After a few minutes, you no longer are hungry because your body is mobilizing the sugar that’s stored in your liver and your muscles and your fat cells and it’s using that energy to squash your hunger pangs.

    The results over time?

    Weight loss, improvement in your health conditions, reduction in cancer risk, and autophagy!

    What Is Autophagy?

    Autophagy is an interesting concept that happens during an extended fasting phase (day long fasts).

    Autophagy is like “cleaning out the garage.” It is the process of spring cleaning, getting rid of the old junk (cells) that are old, broken, and just taking up space, and keeping your body fine tuned.

    This process is very important in improving your overall health and longevity. Fasting encourages this work on your cells.

    My Approach To Intermittent Fasting

    In my own personal approach to fasting, I’ve really enjoyed starting slow and steady with a 14:10 fasting window; 14 hours of fasting, 10 hours feasting. Typically, I wrap up the last thing I eat or drink at night around 9pm and therefore allow myself to fast until 11am+.

    Are You Allowed To Drink While Fasting?

    Alcohol? No.

    Other beverages? It depends on how strict you want to be with your fast.

    For myself- in the morning- I stick to black coffee and water with lemon until it’s time to eat. The key is not having anything with sugar in it since this will cause your insulin to spike- breaking your fast.

    However, if you’re not interested in being super strict, I’ve heard about doing “dirty” fasts where you can have up to 50 calories in your fasting window. I fall more into this category some mornings when I’m craving an (unsweetened) almond milk latte with cocoa powder, or a Spindrift (which has a few grams of sugar from the natural fruit juice in the carbonated water).

    I’ve started seeing results even with this less strict version of the 16:8 fast.

    Results are also likely due to the food I choose to eat during my feasting window as well.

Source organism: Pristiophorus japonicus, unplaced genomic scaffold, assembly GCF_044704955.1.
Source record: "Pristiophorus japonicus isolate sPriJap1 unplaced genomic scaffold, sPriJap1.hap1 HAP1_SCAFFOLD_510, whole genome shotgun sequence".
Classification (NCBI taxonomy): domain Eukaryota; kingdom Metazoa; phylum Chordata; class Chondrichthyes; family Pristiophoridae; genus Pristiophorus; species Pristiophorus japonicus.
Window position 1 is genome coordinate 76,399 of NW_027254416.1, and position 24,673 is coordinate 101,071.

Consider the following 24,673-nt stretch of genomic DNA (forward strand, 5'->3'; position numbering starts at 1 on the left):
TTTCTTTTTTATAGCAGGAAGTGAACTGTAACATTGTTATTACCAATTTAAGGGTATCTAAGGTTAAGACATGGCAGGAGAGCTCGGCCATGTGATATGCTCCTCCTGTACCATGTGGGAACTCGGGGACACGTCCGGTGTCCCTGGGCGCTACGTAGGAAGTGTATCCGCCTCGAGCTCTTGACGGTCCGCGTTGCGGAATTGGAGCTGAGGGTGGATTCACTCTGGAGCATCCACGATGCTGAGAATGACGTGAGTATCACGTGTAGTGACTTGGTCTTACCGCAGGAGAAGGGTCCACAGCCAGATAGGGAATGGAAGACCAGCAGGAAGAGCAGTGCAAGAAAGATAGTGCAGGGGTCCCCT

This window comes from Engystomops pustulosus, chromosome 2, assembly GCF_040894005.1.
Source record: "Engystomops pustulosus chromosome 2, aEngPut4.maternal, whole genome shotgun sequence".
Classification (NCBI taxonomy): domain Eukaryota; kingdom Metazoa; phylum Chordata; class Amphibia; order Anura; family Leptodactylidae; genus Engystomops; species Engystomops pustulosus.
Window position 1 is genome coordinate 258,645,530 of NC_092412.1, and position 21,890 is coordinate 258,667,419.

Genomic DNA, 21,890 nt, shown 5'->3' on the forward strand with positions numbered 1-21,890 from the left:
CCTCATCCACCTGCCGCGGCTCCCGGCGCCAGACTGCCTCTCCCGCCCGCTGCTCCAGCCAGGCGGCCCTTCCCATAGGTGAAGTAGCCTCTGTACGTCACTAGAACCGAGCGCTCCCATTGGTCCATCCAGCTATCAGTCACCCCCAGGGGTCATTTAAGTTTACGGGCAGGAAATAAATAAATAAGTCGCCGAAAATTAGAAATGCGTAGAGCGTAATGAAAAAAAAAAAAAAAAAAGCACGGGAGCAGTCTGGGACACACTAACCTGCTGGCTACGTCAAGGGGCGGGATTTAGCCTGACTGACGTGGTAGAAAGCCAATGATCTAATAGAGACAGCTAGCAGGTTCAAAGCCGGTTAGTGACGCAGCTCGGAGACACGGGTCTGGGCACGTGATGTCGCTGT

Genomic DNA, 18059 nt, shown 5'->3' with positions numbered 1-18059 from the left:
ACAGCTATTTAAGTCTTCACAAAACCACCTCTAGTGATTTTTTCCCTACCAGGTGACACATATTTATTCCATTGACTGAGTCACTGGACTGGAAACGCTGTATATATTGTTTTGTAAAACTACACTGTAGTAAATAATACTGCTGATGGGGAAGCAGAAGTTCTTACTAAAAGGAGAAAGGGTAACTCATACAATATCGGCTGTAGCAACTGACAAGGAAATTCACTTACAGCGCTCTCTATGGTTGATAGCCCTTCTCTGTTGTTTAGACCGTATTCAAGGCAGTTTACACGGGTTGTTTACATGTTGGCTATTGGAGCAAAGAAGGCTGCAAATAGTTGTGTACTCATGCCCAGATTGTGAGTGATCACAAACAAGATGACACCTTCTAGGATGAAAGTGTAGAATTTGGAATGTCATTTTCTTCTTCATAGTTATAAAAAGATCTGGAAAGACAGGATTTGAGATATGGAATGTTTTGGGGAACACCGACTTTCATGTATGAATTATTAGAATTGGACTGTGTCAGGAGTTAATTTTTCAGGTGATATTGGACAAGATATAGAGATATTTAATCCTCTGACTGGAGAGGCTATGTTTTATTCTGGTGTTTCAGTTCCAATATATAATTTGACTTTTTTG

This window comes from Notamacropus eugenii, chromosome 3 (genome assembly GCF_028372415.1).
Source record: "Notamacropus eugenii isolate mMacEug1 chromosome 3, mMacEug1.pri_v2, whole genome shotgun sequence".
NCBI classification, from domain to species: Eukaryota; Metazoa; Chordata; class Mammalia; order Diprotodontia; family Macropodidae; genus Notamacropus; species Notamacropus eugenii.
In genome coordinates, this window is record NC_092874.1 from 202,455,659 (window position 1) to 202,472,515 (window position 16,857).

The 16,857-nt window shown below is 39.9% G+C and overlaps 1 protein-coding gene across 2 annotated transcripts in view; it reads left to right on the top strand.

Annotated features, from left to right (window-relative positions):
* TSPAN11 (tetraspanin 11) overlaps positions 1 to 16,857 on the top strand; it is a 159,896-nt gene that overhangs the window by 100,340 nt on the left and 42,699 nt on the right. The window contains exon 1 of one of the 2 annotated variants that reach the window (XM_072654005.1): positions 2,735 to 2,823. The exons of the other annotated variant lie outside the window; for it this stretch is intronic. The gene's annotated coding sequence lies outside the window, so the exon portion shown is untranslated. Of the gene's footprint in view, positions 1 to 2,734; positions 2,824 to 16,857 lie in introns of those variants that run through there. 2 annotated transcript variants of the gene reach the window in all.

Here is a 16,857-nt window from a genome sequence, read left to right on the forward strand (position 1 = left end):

As you may already know, I’m a big proponent of eating a diet rich in whole foods that are minimally processed. I enjoy tracking my foods in My Fitness Pal (app), but calorie counting is not required for you to still see results.

    Simply, listen to your body, eat until you’re full, prioritize protein first, and choose foods that make you feel good. Don’t overthink it or stress too much about it.

    After starting intermittent fasting, I feel like I have more energy and stamina throughout the day. I’m looking forward to the mental clarity boost that also comes with fasting. I also want the benefits of:

    • Mental sharpness
    • Cancer prevention
    • And preventing chronic diseases

    The cool thing is- you don’t feel super deprived (or starving- like I feared!) while doing intermittent fasting.

    Intermittent fasting and weight loss. Alarm clock and plate with cutlery

    How Long Does It Take To See Results With Intermittent Fasting?

    I have been doing a “dirty” 14:10 intermittent fasting window for about a month now, and have lost 1% body fat and 4 lbs. Granted, I’m 3 months postpartum, breastfeeding, and also spent an entire week this past month on a vacation in St. Thomas US Virgin Islands (highly recommend!!).

    If I can still have significant results with these confounding variables, YOU absolutely can! Give it a shot.

    In Summary

    If you’re ready to give intermittent fasting a try, pick a fasting window that you feel comfortable with and be sure to prioritize clean and minimally processed foods during your eating window. Minimize soda, juice, alcohol, and other sugar-sweetened beverages during your fasting time frame (and also in your feasting time frame!!) since these are big culprits in weight gain. Otherwise, eat the rainbow of vegetables, pick foods with ingredients you can read and pronounce, and don’t stress too much about it. Just get started and try it out (consistently)!

    For more information, I encourage you to read the book Life in the Fasting Lane by Dr. Jason Fung for more detailed information.